Covering roughly modern Afganistan, Pakistan and northern India, the isolated Indo-Greek kingdoms survived for more than two centuries. Starting with the renegade Seleucid satrap Diodotus in 256 B.C., Alexander's successors in India became increasingly isolated, eventually becoming an island of Hellenic people, completely cut off from their western kinsmen. Surrounded on all sides, more than 40 Greek kings ruled this area until they succumbed to the superior numbers of local people and subsequently disappeared from history. By around 130 B.C., the Bactrian dynasties were overrun by Scythian invaders while the Indian kingdoms lasted about another century until they were conquered by the Kushans.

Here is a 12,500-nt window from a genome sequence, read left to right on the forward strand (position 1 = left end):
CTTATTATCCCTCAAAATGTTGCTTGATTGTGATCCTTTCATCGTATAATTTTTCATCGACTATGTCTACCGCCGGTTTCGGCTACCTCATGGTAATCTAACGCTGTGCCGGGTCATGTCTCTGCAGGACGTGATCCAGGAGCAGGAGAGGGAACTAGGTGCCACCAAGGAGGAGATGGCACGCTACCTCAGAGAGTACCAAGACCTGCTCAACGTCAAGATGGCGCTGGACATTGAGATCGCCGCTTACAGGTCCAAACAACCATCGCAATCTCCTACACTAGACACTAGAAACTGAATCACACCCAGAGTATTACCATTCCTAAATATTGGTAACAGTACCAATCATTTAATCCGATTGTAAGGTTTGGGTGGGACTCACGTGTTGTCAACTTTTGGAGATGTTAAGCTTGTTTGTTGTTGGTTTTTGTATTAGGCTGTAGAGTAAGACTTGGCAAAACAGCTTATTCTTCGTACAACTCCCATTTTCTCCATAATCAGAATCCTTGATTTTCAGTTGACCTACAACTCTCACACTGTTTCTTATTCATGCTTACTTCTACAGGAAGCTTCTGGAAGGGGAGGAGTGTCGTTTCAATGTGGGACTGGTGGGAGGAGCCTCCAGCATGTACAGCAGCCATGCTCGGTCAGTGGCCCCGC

How many hands have touched a coin in your pocket or your purse? What eras and lands have the coin traversed on its journey into our possession? As we reach into our pockets to pull out some change, we rarely hesitate to think of who touched the coin before us, or where the coin will venture to after us. More than money, coins are a symbol of the state that struck them, of a specific time and place, whether contemporary currencies or artifacts of long forgotten empires. The portraits on Indo-Greeks coins are very realistic distinctly expressing the most powerful features and minutest personal details. These master engravers were no doubt very familiar with Hellinstic art. Perhaps no detail better reveals merging of cultures that is the foundation of the Indo-Greek Kingdoms than the bilingual legends on the coin. The obverse legend is in Greek while a legend in Kharosti encircles Herakles on the reverse. This legend reads: Maharajasa tratarasa Zailasa and can be translated as, “of the king, savior, Zoilos.” Historically, the coins of India have been highly influenced by Indo-Greek examples such as this coin. Given the stunning beauty and striking realism, who would not aspire to imitate this coin? - (C.2288)